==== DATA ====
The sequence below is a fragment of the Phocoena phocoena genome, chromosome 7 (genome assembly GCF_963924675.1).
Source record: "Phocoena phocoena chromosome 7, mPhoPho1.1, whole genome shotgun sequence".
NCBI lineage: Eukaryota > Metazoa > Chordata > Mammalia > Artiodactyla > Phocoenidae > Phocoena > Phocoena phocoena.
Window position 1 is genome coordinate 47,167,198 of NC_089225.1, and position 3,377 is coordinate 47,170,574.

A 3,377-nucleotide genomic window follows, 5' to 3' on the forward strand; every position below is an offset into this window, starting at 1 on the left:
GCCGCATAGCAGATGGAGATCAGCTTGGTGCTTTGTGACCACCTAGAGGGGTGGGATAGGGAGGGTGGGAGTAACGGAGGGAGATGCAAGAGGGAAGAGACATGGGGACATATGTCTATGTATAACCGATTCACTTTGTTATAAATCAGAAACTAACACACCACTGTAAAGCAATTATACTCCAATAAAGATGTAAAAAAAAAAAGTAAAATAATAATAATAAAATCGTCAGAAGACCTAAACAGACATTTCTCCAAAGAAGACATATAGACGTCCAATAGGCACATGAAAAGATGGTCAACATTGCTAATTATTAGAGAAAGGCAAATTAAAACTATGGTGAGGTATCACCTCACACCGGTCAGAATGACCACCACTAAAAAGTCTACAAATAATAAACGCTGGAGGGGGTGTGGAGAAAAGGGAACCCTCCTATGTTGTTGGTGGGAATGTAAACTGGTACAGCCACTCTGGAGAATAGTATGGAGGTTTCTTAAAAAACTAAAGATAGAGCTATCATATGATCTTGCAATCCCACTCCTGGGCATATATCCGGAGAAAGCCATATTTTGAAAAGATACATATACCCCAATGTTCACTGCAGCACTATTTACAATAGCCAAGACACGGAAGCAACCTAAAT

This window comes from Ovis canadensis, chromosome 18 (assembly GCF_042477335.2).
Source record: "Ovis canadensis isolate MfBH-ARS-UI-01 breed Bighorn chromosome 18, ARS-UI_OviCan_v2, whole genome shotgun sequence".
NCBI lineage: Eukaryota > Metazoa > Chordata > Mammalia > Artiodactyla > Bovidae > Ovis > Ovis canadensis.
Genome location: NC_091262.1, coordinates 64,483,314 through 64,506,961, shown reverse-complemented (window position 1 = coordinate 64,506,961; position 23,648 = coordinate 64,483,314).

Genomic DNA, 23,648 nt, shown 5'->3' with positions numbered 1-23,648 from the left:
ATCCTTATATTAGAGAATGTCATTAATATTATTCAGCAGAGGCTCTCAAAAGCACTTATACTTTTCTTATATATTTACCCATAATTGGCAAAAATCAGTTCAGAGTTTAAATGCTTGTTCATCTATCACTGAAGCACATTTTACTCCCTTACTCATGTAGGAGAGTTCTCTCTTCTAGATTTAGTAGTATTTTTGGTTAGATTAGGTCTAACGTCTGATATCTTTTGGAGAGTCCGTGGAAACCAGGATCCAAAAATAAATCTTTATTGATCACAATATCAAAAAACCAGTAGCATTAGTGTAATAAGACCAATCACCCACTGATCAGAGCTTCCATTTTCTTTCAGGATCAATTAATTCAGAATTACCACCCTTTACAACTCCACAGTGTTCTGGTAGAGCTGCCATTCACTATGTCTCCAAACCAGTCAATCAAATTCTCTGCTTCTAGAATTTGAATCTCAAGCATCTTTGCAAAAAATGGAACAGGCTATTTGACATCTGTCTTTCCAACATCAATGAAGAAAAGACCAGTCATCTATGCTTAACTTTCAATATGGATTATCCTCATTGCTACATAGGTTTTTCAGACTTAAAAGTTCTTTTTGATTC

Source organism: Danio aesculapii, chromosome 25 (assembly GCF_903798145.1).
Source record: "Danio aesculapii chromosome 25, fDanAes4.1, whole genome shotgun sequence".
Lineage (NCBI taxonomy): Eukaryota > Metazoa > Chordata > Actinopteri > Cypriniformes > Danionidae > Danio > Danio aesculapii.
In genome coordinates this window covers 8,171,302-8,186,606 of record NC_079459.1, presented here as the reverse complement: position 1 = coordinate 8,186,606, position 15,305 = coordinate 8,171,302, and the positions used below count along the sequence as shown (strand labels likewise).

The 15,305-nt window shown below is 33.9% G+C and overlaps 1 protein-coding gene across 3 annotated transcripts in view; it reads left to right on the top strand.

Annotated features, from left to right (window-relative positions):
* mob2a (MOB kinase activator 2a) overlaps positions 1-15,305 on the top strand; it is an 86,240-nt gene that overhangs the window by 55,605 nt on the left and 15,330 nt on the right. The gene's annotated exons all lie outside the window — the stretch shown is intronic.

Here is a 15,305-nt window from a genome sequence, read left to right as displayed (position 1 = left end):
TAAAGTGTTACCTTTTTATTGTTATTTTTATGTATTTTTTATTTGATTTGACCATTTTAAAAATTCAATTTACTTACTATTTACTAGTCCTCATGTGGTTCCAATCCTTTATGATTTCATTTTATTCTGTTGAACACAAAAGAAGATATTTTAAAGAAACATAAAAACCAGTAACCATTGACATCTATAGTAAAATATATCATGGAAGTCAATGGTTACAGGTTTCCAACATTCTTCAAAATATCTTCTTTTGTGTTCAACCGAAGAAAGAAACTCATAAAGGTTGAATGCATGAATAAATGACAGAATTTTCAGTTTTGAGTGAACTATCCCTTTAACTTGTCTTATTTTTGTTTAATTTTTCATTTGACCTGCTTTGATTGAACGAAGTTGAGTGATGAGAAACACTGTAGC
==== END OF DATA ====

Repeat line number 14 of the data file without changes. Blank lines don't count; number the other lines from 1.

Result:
Source record: "Danio aesculapii chromosome 25, fDanAes4.1, whole genome shotgun sequence".